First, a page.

Sunday, November 4, 2012
Q. I am paid a salary and my boss dumps more work on me than I can get done during regular work hours. I put in time at night or on weekends to meet her irrational deadlines. How do I fix this?
A. This brings back memories. Way back when I was young and thin I spent many Sundays at work because my boss saw every task as quick and simple, even though she couldn't actually do the work herself. I had a cubicle with a wonderful view of San Francisco Bay and a great view of sailboats gliding by covered with obnoxiously happy people. It was a cruel sight.
Why does your boss do this to you? To fix this problem you need to identify the cause. Maybe your boss doesn't know how to do the work and is unable to make a good time estimate, or she procrastinates and expects her employees to pull her out of the mess she created. Does she jump from task to task, but get very little done?
To put this in a more positive light, she may have no idea how much work is on your plate and assumes you can handle a few more things. Better yet, she may think you do far better work than your co-workers so you get all the unexpected tasks that come along.
Now let's take a look at you and your job. Do you need more or less time than your co-workers to complete assigned tasks? Is your boss adding on to your workload and expecting you to do more each month? Are you interrupted so much during the day that you can't get much done? Or do you socialize so much during the day that you don't get much done?
You need to take a hard-nosed look at the situation, be objective about how you might be contributing to this problem and then move forward to fix it.
The first step has to be talking to your boss. Give her the benefit of the doubt; she may not realize you are feeling dumped on. Ask if she is concerned about your performance and your need to work long hours to get your work done. If you can talk honestly with each other and agree on a solution, that may be all it takes.
Learn how to manage your boss. Even if your boss is well-intentioned she may need some help managing assignments. You need to be pre-emptive. Many years ago my boss Chris would spend Friday afternoons organizing his desk and work for the coming week. Then he would call me in and hand me a stack of files and a long list of everything he wanted me to do before the following Monday or Tuesday.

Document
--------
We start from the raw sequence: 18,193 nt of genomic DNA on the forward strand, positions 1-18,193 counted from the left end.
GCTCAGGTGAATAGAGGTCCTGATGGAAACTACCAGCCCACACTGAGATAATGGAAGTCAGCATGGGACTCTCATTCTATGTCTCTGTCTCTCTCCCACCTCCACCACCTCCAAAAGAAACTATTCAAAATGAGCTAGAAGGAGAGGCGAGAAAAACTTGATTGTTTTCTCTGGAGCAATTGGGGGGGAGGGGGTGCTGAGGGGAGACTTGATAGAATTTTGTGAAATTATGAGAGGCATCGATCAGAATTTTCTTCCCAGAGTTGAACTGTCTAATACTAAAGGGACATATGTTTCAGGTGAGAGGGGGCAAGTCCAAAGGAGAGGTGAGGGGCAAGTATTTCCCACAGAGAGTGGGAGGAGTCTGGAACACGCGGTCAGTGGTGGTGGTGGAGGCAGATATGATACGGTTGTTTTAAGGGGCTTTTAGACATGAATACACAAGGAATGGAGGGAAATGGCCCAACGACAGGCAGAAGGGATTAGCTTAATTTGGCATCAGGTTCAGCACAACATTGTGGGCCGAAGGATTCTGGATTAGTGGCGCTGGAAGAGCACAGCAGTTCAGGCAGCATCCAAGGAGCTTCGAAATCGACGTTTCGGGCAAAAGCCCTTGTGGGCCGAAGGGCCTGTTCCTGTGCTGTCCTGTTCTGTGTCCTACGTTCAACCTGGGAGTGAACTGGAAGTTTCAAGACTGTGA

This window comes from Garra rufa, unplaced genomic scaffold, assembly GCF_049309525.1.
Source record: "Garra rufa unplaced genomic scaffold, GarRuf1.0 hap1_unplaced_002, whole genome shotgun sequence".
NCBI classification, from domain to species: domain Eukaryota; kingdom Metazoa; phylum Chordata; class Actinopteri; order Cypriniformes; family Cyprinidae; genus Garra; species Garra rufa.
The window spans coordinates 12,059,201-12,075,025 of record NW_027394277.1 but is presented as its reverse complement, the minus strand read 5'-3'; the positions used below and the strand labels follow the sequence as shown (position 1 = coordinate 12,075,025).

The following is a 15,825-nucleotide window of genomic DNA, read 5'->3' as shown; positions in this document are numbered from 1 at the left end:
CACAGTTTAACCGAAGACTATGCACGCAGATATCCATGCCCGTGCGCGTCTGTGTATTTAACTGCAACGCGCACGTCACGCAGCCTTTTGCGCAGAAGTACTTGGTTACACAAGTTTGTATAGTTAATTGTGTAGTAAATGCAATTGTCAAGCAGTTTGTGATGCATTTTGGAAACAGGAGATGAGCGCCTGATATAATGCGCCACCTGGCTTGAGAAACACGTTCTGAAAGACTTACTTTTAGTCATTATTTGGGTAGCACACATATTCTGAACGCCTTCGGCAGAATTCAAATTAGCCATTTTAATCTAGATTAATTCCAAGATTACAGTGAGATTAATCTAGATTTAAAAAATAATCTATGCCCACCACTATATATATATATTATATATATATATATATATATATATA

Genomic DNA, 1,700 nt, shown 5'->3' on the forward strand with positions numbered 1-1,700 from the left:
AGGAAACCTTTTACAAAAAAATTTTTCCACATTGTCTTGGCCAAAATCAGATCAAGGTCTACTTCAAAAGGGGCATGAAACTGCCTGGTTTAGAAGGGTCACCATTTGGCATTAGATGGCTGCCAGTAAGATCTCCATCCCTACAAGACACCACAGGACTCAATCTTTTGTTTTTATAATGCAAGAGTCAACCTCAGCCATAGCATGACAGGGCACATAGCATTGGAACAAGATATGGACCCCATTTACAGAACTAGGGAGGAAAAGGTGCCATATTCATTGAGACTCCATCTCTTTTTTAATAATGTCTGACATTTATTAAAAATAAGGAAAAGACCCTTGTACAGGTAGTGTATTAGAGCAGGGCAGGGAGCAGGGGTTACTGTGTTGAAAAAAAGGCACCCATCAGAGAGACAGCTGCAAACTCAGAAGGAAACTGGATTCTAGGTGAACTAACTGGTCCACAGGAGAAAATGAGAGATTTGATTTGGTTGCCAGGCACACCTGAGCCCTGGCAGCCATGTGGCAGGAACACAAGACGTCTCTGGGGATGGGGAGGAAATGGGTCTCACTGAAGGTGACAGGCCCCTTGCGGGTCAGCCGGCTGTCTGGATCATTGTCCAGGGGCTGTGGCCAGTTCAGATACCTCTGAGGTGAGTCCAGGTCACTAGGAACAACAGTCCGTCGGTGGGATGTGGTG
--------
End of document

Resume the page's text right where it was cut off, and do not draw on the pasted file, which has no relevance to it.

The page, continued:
It ruined my weekends until I became pre-emptive.
I set up an appointment with him for Thursday mornings, sorted through his desk-mess with him and I got enough of a head start on things that I had my weekends back. Unfortunately this made Chris think I was in need of work.
Chris began giving me work that he had previously marked as low priority. He had no idea how many work requests I had from other people or how much time was involved in the work he was handing me. He didn't seem to hear me when I pushed back so I hung a large whiteboard in my office, listed everything I was working on plus the due dates and the time involved to get the work completed.
The whiteboard made Chris stop and think before handing me another task. When he did I would ask him to rank it in priority with my other work. We began to talk through my workload and deadlines at least once a week. I had tamed the beast that was my boss and it felt very good.
What if your boss doesn't give a hoot? This is the worst possible case and there aren't any good options. There are people who enjoy power and making others miserable. There are managers who may want an employee to quit so they can avoid firing that person. This is called "constructive discharge" and it is difficult to prove. But if the employee can prove it, at the least she could receive unemployment.
I really believe in the whiteboard (or clipboard or printout) listing your workload -- and the more public, the better. The key is to find the cause of the work dump and figure out how to talk constructively about workload with your boss. The whiteboard tactic has worked well for me when I have had a demanding, conniving, pompous or even a dim-witted boss.
I hope you are able to regain control of your life.
Virginia Detweiler is a human resources consultant and has taught business and management at Walla Walla Community College and Walla Walla University. Questions for her columns are welcome and can be submitted to her email address at firstname.lastname@example.org. Those used will be edited to remove information that would identify the sender. She also can be reached at 509-529-1910.